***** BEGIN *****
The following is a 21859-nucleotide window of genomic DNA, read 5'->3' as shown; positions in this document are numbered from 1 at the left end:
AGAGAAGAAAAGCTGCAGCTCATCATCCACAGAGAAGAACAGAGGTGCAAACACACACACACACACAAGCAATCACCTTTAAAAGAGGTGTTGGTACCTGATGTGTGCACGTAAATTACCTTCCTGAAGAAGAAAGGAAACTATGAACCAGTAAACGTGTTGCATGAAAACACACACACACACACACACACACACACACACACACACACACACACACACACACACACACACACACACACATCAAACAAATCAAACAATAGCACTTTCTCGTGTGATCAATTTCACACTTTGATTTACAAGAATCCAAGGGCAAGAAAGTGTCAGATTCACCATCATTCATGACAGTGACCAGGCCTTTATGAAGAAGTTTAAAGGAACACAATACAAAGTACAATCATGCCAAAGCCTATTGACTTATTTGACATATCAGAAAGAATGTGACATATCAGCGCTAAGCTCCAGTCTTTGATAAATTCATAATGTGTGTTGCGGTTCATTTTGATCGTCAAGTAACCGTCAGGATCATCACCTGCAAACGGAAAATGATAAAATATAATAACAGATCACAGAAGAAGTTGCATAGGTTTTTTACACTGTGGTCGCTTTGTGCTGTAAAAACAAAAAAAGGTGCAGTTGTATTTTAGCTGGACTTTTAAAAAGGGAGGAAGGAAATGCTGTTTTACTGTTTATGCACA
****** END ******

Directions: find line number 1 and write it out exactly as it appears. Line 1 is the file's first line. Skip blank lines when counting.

The following is a 21859-nucleotide window of genomic DNA, read 5'->3' as shown; positions in this document are numbered from 1 at the left end: